Health, Exercise and Sport Psychology

Year: 6

This module is optional

This module will introduce the student to the fields of health psychology, exercise psychology and sport psychology. It will adopt a biopsychosocial approach to health; look at social-cognitive and motivational theories in relation to exercise; and address the importance of factors such as motivation, arousal and self-confidence in sport psychology.

Forensic Psychology and Crime

Year: 6

This module is optional

This module explores the application of psychological theory and research to areas such as investigative psychology, confessions, offender profiling; sexual and violent crimes, and risk assessment. Students will explore the role that mental illness, social learning, and cognitive processes play in explaining criminality; they will also explore the application of psychology to investigative processes and preventative initiatives for self-harm and suicide in the criminal justice system

Entry conditions

We recognise a range of qualifications for admission to our courses. In addition to the specific entry conditions for this course you must also meet the University’s General Entrance Requirements.

In this section

A level

You must satisfy the General Entrance Requirements for admission to a first degree course and hold a GCSE in English Language at grade C or above (or equivalent).

The Subject Committee will consider a range of qualifications, experience and other evidence of ability to complete the course satisfactorily when considering applications for part-time study.


GCSE Profile to include Grade C or above in English

English Language Requirements

English language requirements for international applicants
The minimum requirement for this course is Academic IELTS 6.0 with no band score less than 5.5. Trinity ISE: Pass at level III also meets this requirement for Tier 4 visa purposes.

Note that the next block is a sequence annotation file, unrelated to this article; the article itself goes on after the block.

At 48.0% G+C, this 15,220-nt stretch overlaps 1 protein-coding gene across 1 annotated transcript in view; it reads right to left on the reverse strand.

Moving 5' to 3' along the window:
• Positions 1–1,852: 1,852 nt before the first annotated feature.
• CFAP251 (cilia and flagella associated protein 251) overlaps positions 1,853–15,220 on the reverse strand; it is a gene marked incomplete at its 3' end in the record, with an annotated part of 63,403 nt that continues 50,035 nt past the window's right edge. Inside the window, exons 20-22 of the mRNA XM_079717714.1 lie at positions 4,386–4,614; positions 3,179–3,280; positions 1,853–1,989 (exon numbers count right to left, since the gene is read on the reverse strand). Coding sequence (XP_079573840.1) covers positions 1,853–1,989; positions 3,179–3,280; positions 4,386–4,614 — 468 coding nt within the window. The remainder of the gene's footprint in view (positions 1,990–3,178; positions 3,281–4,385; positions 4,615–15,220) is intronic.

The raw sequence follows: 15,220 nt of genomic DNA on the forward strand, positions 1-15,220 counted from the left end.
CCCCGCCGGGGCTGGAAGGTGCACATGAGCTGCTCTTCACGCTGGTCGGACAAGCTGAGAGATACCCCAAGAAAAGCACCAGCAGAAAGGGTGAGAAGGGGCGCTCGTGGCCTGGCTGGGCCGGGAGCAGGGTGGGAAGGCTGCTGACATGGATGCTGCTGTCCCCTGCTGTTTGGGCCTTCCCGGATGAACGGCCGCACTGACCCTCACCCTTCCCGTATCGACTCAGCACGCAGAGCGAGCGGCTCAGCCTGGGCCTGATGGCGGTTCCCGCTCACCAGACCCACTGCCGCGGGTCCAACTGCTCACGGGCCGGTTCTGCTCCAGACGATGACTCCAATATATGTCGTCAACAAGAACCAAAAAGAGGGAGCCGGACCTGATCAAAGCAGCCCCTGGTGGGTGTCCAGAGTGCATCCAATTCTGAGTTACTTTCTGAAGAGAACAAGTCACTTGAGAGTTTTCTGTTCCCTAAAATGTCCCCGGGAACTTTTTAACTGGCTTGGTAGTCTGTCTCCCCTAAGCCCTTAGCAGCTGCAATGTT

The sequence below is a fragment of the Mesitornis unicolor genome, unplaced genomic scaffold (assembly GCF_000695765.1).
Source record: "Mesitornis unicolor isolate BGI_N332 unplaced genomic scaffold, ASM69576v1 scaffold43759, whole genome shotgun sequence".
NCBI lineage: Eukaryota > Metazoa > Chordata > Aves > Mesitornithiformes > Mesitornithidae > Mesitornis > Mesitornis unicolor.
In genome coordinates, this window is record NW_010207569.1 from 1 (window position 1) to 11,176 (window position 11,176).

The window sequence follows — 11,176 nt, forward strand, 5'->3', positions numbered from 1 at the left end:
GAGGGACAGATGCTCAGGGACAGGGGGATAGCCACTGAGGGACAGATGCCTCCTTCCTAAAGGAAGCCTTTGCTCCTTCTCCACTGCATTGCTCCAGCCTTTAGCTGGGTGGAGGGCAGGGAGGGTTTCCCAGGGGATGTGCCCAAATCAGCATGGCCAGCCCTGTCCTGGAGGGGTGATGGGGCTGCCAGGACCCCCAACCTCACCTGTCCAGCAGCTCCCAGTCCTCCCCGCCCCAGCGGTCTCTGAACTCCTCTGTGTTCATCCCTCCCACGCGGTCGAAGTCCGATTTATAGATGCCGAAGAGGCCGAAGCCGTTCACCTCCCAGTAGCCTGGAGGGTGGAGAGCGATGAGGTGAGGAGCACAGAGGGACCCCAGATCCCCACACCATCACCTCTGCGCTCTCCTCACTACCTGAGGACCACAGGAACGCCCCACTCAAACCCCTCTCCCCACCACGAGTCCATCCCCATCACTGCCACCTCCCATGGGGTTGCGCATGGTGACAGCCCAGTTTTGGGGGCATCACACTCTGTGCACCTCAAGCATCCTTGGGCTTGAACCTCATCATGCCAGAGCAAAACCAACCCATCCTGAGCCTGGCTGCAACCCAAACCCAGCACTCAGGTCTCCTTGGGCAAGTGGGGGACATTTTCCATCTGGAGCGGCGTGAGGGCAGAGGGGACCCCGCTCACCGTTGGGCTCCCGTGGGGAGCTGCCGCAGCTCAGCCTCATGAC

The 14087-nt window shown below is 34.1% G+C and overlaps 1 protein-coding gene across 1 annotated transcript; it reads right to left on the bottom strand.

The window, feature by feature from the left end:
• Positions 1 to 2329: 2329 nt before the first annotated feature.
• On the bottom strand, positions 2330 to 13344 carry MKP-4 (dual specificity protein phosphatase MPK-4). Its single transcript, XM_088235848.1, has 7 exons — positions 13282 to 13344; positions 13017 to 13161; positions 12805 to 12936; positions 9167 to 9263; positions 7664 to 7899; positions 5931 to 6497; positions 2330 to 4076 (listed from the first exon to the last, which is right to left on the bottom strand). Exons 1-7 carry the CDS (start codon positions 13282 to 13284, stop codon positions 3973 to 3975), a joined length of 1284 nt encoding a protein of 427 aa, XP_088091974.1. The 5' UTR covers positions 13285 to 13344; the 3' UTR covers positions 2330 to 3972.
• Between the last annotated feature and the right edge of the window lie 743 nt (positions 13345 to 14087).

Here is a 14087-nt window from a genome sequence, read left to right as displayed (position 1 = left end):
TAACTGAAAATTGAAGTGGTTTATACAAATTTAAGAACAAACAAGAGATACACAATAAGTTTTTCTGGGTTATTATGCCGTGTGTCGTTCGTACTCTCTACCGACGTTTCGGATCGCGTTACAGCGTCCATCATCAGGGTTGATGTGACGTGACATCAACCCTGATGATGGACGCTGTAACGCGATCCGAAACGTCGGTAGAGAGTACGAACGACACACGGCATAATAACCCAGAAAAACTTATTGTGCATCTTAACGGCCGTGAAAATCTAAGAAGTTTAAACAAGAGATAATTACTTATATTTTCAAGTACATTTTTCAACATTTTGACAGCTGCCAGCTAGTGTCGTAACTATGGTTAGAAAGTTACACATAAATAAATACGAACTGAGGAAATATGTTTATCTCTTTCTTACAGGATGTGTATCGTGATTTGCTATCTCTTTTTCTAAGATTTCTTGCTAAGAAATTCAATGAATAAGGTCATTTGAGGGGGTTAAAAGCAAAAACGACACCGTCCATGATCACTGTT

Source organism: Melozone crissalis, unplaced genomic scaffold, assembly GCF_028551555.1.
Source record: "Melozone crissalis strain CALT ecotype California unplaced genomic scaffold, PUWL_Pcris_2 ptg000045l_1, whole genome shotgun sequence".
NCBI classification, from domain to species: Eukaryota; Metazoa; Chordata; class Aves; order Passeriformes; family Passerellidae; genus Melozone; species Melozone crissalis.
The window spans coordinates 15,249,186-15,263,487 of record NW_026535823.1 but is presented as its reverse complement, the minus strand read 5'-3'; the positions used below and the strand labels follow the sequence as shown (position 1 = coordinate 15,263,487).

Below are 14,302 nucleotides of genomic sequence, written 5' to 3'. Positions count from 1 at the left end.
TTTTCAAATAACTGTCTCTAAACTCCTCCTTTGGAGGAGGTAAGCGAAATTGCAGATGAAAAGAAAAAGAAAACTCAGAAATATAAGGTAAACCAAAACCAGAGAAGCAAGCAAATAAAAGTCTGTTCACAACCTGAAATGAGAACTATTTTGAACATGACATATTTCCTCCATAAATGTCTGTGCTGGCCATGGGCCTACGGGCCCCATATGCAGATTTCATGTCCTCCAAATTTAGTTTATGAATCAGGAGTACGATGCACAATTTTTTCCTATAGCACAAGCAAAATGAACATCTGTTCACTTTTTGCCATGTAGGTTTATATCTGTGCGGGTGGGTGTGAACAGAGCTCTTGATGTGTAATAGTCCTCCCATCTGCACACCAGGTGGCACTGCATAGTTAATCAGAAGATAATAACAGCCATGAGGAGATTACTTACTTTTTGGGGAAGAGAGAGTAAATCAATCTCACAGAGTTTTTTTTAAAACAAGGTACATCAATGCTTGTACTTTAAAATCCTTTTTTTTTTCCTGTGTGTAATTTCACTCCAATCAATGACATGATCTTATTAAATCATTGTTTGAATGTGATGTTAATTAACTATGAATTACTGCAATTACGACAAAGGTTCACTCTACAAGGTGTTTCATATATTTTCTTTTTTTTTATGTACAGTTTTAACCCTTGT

Ulster recognises a number of other English language tests and comparable IELTS equivalent scores.

Teaching and learning assessment

Part-time students normally take between two and four modules each year. At Levels 4 and 5 you will take a range of core modules that provide coverage of psychology in sufficient breadth and depth to meet the requirements of professional recognition. You are required to complete all modules at the lower level before attempting modules at the next level.

Full-time students take six modules in each of years 1 and 2. Final year students study five modules, including a research project that is conducted across both semesters. Part-time students normally take between two and four modules each year. During Years 1 and 2 you will take a range of core modules that provide coverage of psychology in sufficient breadth and depth to meet the requirements of professional recognition.

Level 4

In Year 1 you study Introductory modules in Psychology, Professional Practice, Research Methods and Statistics, and Psychology Applied to Health.